That’s exactly what Jayson Kretzer found at the City Arts Cooperative (CAC) in Panama City. Before he became the executive director of the Bay Arts Alliance, he honed his skills as a commercial illustrator and cartoonist as a due-paying member of the CAC.
As a member, he could exhibit his artwork and take art classes.
“It helped me. It got me out of my home office, and I was able to collaborate with and learn from other artists — all around it was a very positive experience,” he says.
Too, multi-artist spaces offer consumers positive experiences.
Davis Meadors, a 27-year-old Hoosier, discovered HH Arts while visiting his brother who lives on Okaloosa Island in Fort Walton Beach.
“I was riding my bike by and I stopped to check it out, because I love art,” Meadors says.
When he learned HH Arts was home to nearly 30 local artists his face lit up.
“Wow! Fun to know I’m going to see more than one type of art and visiting something that is an active part of the community, because I think art should be a closer part of community and a part of how we organize ourselves,” he says.
Tourism leaders seem to be “getting it,” too. Visit Pensacola touts the city’s nearly 500-year-old cultural heritage to coax millions of visitors a year.
What began as Art Week in South Walton has expanded the entire month of May to lure art-loving visitors, who according to Visit Florida, have higher household incomes, spend more and stay for longer durations.
And Kretzer is certain the “therapeutic” nature of art is the perfect salve the Panhandle needs to bounce back from the wrath of Hurricane Michael.
But some arts advocates don’t want to leave locals behind.
Allison Wickey of Blue Mountain Beach, who is an artist and president of the CAA, is among them. “What many don’t understand is art is what has made this place the destination it is,” she says. “Who creates the authentic local art that visitors seek out? Locals do.”
Steele says she knows just the thing to make this coastal destination picture perfect for visitors and locals alike.
“My long-term vision is to have a cultural arts center — a building for all of our activities including the gallery, classes — a real arts center for people to gather that’s accessible and open to the public. That’s my dream.”
Such a creative center may help fulfill Helen Harris’ aspirations, too. “My hope is that more and more people understand how many artists we have here and support us.”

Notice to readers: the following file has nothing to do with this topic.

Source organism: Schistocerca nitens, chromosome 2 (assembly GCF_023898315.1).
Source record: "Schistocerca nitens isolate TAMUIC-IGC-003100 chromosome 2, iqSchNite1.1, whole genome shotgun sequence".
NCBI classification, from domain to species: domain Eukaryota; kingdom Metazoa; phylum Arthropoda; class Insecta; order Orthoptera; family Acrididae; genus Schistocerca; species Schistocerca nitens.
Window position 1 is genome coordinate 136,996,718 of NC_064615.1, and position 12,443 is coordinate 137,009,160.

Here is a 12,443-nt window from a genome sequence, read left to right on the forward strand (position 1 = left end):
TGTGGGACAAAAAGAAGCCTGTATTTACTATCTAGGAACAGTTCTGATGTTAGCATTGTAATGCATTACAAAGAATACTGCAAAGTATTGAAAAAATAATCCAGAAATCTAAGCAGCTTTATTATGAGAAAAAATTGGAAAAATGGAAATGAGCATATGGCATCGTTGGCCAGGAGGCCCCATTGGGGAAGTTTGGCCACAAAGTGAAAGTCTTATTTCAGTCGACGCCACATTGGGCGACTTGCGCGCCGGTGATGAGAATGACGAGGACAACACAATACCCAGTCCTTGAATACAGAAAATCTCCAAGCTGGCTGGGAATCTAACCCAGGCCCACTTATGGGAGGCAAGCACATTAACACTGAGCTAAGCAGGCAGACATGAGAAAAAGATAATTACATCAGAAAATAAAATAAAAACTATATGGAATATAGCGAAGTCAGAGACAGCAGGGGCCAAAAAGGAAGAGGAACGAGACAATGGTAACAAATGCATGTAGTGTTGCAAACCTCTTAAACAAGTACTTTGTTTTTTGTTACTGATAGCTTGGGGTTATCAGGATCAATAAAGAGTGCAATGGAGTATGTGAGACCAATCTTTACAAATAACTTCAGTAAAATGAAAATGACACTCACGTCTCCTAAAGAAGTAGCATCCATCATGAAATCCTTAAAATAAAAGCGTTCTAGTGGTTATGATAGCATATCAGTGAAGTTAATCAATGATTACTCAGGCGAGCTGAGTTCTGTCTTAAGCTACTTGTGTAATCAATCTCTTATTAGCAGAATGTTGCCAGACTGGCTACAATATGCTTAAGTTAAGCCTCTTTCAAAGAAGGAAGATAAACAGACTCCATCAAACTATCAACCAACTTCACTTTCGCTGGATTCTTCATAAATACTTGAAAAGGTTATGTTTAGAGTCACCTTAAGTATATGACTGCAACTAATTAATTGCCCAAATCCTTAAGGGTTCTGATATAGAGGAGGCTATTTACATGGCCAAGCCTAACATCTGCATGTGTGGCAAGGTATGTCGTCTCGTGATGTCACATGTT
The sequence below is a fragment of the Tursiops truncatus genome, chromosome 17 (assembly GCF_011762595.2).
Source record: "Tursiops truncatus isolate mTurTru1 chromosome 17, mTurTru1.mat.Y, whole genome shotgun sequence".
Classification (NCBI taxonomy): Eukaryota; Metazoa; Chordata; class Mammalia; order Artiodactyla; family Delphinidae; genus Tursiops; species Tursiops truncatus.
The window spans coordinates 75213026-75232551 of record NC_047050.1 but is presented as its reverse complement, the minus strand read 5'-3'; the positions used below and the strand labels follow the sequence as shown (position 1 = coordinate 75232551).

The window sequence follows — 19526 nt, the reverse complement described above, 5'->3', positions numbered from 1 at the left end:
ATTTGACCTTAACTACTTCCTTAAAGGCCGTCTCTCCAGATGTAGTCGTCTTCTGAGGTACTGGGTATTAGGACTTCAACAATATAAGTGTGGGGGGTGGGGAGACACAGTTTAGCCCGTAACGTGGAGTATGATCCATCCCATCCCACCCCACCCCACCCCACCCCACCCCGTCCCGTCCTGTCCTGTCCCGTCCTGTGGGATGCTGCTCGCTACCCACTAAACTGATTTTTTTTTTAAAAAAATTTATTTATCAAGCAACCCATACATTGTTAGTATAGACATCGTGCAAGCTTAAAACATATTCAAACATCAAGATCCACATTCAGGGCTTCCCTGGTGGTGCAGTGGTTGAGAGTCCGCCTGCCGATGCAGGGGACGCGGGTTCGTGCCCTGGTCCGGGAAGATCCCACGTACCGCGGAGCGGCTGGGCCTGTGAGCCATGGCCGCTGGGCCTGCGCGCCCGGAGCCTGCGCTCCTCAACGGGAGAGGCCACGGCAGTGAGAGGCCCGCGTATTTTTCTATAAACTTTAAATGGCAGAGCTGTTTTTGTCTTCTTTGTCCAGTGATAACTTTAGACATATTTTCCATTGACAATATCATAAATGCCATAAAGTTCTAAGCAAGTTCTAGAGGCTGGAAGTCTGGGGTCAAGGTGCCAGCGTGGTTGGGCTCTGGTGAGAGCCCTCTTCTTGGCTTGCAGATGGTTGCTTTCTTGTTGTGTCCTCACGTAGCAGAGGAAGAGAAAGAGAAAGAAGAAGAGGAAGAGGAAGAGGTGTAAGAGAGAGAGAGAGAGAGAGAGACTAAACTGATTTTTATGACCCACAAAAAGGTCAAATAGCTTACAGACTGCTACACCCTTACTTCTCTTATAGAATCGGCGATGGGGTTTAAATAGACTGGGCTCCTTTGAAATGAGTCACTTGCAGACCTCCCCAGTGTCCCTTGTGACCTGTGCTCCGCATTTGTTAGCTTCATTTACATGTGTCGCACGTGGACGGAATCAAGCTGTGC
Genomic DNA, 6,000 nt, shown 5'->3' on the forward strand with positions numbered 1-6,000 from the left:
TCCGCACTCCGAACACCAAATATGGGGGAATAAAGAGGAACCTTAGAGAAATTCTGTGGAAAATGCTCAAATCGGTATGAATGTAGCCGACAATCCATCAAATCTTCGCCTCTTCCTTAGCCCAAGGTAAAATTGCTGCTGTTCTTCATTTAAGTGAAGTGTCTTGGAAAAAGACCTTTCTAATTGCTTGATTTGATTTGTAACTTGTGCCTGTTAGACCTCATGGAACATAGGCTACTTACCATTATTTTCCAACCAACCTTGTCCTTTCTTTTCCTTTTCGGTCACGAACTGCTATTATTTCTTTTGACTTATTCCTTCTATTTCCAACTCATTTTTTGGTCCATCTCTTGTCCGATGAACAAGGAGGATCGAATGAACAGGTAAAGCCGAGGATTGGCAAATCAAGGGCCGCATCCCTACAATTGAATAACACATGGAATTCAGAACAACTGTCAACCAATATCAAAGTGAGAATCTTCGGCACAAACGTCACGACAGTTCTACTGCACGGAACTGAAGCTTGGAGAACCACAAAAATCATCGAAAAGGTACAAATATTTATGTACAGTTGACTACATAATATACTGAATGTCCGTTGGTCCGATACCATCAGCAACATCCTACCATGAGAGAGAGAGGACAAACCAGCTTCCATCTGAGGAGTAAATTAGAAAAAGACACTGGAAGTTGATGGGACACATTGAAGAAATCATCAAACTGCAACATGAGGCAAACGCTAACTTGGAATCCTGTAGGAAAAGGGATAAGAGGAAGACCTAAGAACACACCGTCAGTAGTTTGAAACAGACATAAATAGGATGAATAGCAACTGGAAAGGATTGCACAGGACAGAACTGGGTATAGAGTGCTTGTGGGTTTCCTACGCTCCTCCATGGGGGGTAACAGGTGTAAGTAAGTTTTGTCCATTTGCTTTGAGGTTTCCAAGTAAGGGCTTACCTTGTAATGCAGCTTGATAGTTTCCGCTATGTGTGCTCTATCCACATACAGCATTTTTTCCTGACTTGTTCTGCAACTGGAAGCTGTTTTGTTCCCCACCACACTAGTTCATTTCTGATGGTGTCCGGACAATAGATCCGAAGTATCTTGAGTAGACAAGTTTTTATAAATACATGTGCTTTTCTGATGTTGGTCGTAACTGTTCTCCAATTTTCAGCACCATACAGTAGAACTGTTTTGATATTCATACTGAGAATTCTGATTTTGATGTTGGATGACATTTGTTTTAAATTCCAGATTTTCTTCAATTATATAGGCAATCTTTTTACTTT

Visit, browse and buy art at these collectives, co-op galleries and retail boutiques that showcase dozens of local artists and artisans year-round.
As a response to the pandemic, shops and pop-up galleries may not be open. Please check with the artist or gallery directly for inquiries on business hours or operations during this time.
1993 Highway 98, Navarre
Mon–Fri, 10 a.m.–5 p.m.
Arts & Design Society
17 First St. SE , Fort Walton Beach
Tue–Fri, 2–4 p.m.
223 Palafox Place, Pensacola
Tues–Sat, 10 a.m.–4 p.m.
1087 E. John Sims Pkwy. Niceville
Tues–Fri, 10 a.m.–5 p.m. Sat, 10 a.m.–2 p.m.
180 Miracle Strip Pkwy SE Fort Walton Beach
Tues–Fri, 10 a.m.–6 p.m. Sat, 10–5 p.m. Sun, 10 a.m.–4 p.m.
Blue Morning Gallery
21 S. Palafox St., Pensacola
Mon–Wed, 10 a.m.–5 p.m. Thu–Sat, 10 a.m.–8:30 p.m. Sun, 10 a.m.–6 p.m.
13123 E. Emerald Coast Pkwy, Inlet Beach
Mon–Sat, 10 a.m.–5:30 p.m.
Big Mama’s Hula Girl Gallery
303 Ruskin Place, Seaside
Tues–Sun, 11 a.m.–5 p.m.
City Arts Cooperative
318 Luverne Ave. Panama City
Mon–Fri, 7–11 a.m. Sat, 10–4 p.m.
East End Gallery
10952 E. County Hwy. 30A, Inlet Beach
Mon–Sat, 10 a.m.–4 p.m.
Emerald Coast Gallery
37 Harbor Blvd, Destin
Mon–Sat, 10 a.m.–5 p.m.
585 Grand Blvd. Miramar Beach
Daily, Noon–7 p.m.
100 Beal Pkwy. SW, Fort Walton Beach
Tues–Sat, 10 a.m.–3 p.m.
Emerald Coast Theatre Company Lobby Gallery
560 Grand Boulevard at Sandestin, 2nd Floor Miramar Beach
Tues–Fri, 10 a.m.–1 p.m.
And open one hour before curtain during performances.
Quayside Art Gallery
17 Zaragoza St., Pensacola
Mon–Sat, 10 a.m.–5 p.m.
Sun, 1–5 p.m.